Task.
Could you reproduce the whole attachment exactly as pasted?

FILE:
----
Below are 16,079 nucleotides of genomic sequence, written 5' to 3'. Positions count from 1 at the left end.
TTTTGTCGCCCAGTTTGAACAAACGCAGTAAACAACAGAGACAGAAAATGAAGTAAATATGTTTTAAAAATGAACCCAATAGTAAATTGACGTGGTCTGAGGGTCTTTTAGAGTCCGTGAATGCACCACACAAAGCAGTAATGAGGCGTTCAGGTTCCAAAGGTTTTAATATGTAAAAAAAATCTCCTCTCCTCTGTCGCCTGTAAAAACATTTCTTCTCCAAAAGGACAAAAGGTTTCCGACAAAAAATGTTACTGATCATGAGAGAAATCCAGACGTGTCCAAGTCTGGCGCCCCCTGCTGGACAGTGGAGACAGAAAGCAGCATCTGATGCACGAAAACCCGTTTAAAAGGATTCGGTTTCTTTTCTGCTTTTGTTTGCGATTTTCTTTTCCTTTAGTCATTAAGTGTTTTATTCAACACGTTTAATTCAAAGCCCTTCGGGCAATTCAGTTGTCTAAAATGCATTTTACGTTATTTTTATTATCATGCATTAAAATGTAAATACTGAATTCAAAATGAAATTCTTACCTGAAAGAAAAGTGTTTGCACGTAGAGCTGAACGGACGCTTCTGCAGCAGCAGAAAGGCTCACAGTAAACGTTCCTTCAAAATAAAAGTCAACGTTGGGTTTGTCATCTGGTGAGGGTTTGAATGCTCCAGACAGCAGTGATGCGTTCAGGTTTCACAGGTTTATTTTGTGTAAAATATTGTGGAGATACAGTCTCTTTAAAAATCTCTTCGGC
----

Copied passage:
Below are 16,079 nucleotides of genomic sequence, written 5' to 3'. Positions count from 1 at the left end.
TTTTGTCGCCCAGTTTGAACAAACGCAGTAAACAACAGAGACAGAAAATGAAGTAAATATGTTTTAAAAATGAACCCAATAGTAAATTGACGTGGTCTGAGGGTCTTTTAGAGTCCGTGAATGCACCACACAAAGCAGTAATGAGGCGTTCAGGTTCCAAAGGTTTTAATATGTAAAAAAAATCTCCTCTCCTCTGTCGCCTGTAAAAACATTTCTTCTCCAAAAGGACAAAAGGTTTCCGACAAAAAATGTTACTGATCATGAGAGAAATCCAGACGTGTCCAAGTCTGGCGCCCCCTGCTGGACAGTGGAGACAGAAAGCAGCATCTGATGCACGAAAACCCGTTTAAAAGGATTCGGTTTCTTTTCTGCTTTTGTTTGCGATTTTCTTTTCCTTTAGTCATTAAGTGTTTTATTCAACACGTTTAATTCAAAGCCCTTCGGGCAATTCAGTTGTCTAAAATGCATTTTACGTTATTTTTATTATCATGCATTAAAATGTAAATACTGAATTCAAAATGAAATTCTTACCTGAAAGAAAAGTGTTTGCACGTAGAGCTGAACGGACGCTTCTGCAGCAGCAGAAAGGCTCACAGTAAACGTTCCTTCAAAATAAAAGTCAACGTTGGGTTTGTCATCTGGTGAGGGTTTGAATGCTCCAGACAGCAGTGATGCGTTCAGGTTTCACAGGTTTATTTTGTGTAAAATATTGTGGAGATACAGTCTCTTTAAAAATCTCTTCGGC